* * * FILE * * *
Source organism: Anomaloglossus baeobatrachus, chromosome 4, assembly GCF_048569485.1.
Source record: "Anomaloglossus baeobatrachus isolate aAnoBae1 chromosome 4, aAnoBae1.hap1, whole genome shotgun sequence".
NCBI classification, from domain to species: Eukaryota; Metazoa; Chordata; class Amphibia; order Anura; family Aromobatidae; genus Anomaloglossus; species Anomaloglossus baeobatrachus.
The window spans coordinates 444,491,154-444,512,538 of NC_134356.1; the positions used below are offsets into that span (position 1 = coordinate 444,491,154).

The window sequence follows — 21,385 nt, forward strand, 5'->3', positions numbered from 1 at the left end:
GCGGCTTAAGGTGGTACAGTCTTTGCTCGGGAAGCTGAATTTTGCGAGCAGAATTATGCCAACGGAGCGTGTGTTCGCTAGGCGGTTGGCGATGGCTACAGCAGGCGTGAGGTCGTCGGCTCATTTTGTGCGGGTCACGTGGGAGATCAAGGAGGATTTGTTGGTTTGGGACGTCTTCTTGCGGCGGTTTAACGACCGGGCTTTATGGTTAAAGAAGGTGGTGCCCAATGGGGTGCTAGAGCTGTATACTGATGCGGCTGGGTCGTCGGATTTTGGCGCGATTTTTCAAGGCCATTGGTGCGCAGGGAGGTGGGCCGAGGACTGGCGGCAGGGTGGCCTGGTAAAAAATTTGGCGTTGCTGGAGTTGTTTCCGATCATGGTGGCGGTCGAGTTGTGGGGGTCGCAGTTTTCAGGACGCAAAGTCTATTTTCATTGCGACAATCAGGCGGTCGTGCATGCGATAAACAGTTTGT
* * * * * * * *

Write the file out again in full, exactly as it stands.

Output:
Source organism: Anomaloglossus baeobatrachus, chromosome 4, assembly GCF_048569485.1.
Source record: "Anomaloglossus baeobatrachus isolate aAnoBae1 chromosome 4, aAnoBae1.hap1, whole genome shotgun sequence".
NCBI classification, from domain to species: Eukaryota; Metazoa; Chordata; class Amphibia; order Anura; family Aromobatidae; genus Anomaloglossus; species Anomaloglossus baeobatrachus.
The window spans coordinates 444,491,154-444,512,538 of NC_134356.1; the positions used below are offsets into that span (position 1 = coordinate 444,491,154).

The window sequence follows — 21,385 nt, forward strand, 5'->3', positions numbered from 1 at the left end:
GCGGCTTAAGGTGGTACAGTCTTTGCTCGGGAAGCTGAATTTTGCGAGCAGAATTATGCCAACGGAGCGTGTGTTCGCTAGGCGGTTGGCGATGGCTACAGCAGGCGTGAGGTCGTCGGCTCATTTTGTGCGGGTCACGTGGGAGATCAAGGAGGATTTGTTGGTTTGGGACGTCTTCTTGCGGCGGTTTAACGACCGGGCTTTATGGTTAAAGAAGGTGGTGCCCAATGGGGTGCTAGAGCTGTATACTGATGCGGCTGGGTCGTCGGATTTTGGCGCGATTTTTCAAGGCCATTGGTGCGCAGGGAGGTGGGCCGAGGACTGGCGGCAGGGTGGCCTGGTAAAAAATTTGGCGTTGCTGGAGTTGTTTCCGATCATGGTGGCGGTCGAGTTGTGGGGGTCGCAGTTTTCAGGACGCAAAGTCTATTTTCATTGCGACAATCAGGCGGTCGTGCATGCGATAAACAGTTTGT